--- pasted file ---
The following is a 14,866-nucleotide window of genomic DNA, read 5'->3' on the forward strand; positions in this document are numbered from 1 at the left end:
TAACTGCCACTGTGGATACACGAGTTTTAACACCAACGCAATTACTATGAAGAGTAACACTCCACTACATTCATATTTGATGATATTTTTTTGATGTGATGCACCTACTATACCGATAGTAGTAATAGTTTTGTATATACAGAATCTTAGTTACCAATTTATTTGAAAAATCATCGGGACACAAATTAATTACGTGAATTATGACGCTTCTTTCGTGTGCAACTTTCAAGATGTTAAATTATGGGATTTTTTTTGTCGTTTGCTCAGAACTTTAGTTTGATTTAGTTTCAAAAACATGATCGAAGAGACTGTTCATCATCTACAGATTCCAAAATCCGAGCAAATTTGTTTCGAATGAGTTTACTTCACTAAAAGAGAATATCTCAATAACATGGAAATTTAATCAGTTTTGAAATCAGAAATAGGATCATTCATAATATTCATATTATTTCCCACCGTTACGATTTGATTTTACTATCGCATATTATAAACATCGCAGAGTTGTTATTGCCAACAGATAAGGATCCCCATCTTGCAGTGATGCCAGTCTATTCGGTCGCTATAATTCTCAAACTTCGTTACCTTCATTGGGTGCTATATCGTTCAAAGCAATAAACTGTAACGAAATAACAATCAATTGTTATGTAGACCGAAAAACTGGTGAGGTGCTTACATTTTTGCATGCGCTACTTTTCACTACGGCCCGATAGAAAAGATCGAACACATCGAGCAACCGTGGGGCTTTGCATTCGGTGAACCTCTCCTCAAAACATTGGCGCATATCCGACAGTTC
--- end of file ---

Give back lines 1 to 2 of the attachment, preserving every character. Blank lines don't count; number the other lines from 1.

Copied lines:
The following is a 14,866-nucleotide window of genomic DNA, read 5'->3' on the forward strand; positions in this document are numbered from 1 at the left end:
TAACTGCCACTGTGGATACACGAGTTTTAACACCAACGCAATTACTATGAAGAGTAACACTCCACTACATTCATATTTGATGATATTTTTTTGATGTGATGCACCTACTATACCGATAGTAGTAATAGTTTTGTATATACAGAATCTTAGTTACCAATTTATTTGAAAAATCATCGGGACACAAATTAATTACGTGAATTATGACGCTTCTTTCGTGTGCAACTTTCAAGATGTTAAATTATGGGATTTTTTTTGTCGTTTGCTCAGAACTTTAGTTTGATTTAGTTTCAAAAACATGATCGAAGAGACTGTTCATCATCTACAGATTCCAAAATCCGAGCAAATTTGTTTCGAATGAGTTTACTTCACTAAAAGAGAATATCTCAATAACATGGAAATTTAATCAGTTTTGAAATCAGAAATAGGATCATTCATAATATTCATATTATTTCCCACCGTTACGATTTGATTTTACTATCGCATATTATAAACATCGCAGAGTTGTTATTGCCAACAGATAAGGATCCCCATCTTGCAGTGATGCCAGTCTATTCGGTCGCTATAATTCTCAAACTTCGTTACCTTCATTGGGTGCTATATCGTTCAAAGCAATAAACTGTAACGAAATAACAATCAATTGTTATGTAGACCGAAAAACTGGTGAGGTGCTTACATTTTTGCATGCGCTACTTTTCACTACGGCCCGATAGAAAAGATCGAACACATCGAGCAACCGTGGGGCTTTGCATTCGGTGAACCTCTCCTCAAAACATTGGCGCATATCCGACAGTTC